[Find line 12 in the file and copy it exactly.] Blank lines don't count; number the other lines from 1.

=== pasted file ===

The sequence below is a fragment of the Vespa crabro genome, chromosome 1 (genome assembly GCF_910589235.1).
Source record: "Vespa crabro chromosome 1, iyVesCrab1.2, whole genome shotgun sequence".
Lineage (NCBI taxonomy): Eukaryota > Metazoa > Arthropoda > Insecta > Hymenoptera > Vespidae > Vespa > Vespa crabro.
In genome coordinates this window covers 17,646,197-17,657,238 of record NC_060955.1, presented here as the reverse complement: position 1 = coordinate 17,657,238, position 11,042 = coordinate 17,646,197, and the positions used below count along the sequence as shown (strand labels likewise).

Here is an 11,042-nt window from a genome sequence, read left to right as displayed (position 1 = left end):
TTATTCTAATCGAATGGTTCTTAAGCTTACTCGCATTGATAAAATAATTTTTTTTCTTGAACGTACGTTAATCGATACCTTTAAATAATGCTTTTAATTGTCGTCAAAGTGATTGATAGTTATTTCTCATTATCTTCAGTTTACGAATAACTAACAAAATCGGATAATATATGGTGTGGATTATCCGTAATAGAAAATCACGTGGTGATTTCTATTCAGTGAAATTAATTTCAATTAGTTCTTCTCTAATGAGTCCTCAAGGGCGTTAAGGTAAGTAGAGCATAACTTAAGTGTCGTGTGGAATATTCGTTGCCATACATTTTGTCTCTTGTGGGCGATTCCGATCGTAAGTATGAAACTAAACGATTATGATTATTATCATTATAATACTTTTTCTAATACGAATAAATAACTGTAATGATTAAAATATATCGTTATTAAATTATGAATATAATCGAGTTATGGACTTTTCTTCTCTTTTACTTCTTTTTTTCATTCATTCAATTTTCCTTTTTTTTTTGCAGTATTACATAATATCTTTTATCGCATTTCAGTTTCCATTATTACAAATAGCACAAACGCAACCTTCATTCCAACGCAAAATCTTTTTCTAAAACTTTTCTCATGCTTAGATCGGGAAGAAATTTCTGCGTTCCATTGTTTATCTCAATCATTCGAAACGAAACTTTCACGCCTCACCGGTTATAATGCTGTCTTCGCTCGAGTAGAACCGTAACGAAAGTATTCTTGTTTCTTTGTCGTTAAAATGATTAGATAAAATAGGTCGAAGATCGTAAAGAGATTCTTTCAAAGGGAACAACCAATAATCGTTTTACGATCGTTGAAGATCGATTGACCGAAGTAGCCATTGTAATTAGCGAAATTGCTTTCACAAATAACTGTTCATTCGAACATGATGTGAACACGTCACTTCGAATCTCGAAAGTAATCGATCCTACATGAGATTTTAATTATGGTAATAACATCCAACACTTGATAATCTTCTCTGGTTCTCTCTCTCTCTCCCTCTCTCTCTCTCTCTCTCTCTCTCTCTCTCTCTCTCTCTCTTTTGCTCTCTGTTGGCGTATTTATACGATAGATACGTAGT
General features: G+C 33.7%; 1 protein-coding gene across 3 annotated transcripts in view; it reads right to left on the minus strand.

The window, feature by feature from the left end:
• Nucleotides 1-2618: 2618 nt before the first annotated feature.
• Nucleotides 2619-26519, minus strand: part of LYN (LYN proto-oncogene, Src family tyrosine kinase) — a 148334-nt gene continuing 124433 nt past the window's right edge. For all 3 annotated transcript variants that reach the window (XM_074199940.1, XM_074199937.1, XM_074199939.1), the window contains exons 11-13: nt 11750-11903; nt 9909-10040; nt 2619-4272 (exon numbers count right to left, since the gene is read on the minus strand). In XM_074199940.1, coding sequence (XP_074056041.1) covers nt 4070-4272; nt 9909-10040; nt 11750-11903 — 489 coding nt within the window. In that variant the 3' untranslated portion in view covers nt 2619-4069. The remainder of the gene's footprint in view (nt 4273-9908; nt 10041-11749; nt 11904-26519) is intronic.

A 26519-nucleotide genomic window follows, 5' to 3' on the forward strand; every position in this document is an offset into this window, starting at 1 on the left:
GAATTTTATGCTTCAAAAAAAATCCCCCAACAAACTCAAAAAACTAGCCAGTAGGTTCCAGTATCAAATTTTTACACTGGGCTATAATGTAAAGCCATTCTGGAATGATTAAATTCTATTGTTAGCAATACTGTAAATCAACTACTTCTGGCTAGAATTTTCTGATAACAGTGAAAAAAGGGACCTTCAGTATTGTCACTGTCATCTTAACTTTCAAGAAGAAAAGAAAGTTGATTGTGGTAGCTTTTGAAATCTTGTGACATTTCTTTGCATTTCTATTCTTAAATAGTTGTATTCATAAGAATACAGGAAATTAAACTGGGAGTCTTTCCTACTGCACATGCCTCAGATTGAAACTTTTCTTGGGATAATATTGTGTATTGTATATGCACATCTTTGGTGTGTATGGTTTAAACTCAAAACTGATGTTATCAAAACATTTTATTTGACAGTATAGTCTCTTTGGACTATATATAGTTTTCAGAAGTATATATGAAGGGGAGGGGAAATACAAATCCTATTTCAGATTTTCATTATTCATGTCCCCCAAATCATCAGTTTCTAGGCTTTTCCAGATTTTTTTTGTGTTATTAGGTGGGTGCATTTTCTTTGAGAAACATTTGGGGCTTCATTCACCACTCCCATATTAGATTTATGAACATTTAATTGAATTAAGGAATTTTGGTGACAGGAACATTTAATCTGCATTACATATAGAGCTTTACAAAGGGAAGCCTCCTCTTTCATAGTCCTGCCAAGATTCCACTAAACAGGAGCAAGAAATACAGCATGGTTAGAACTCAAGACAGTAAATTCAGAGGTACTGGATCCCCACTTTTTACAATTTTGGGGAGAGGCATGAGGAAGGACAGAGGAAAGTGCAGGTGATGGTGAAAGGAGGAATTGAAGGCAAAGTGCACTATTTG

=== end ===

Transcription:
GAATTTTATGCTTCAAAAAAAATCCCCCAACAAACTCAAAAAACTAGCCAGTAGGTTCCAGTATCAAATTTTTACACTGGGCTATAATGTAAAGCCATTCTGGAATGATTAAATTCTATTGTTAGCAATACTGTAAATCAACTACTTCTGGCTAGAATTTTCTGATAACAGTGAAAAAAGGGACCTTCAGTATTGTCACTGTCATCTTAACTTTCAAGAAGAAAAGAAAGTTGATTGTGGTAGCTTTTGAAATCTTGTGACATTTCTTTGCATTTCTATTCTTAAATAGTTGTATTCATAAGAATACAGGAAATTAAACTGGGAGTCTTTCCTACTGCACATGCCTCAGATTGAAACTTTTCTTGGGATAATATTGTGTATTGTATATGCACATCTTTGGTGTGTATGGTTTAAACTCAAAACTGATGTTATCAAAACATTTTATTTGACAGTATAGTCTCTTTGGACTATATATAGTTTTCAGAAGTATATATGAAGGGGAGGGGAAATACAAATCCTATTTCAGATTTTCATTATTCATGTCCCCCAAATCATCAGTTTCTAGGCTTTTCCAGATTTTTTTTGTGTTATTAGGTGGGTGCATTTTCTTTGAGAAACATTTGGGGCTTCATTCACCACTCCCATATTAGATTTATGAACATTTAATTGAATTAAGGAATTTTGGTGACAGGAACATTTAATCTGCATTACATATAGAGCTTTACAAAGGGAAGCCTCCTCTTTCATAGTCCTGCCAAGATTCCACTAAACAGGAGCAAGAAATACAGCATGGTTAGAACTCAAGACAGTAAATTCAGAGGTACTGGATCCCCACTTTTTACAATTTTGGGGAGAGGCATGAGGAAGGACAGAGGAAAGTGCAGGTGATGGTGAAAGGAGGAATTGAAGGCAAAGTGCACTATTTG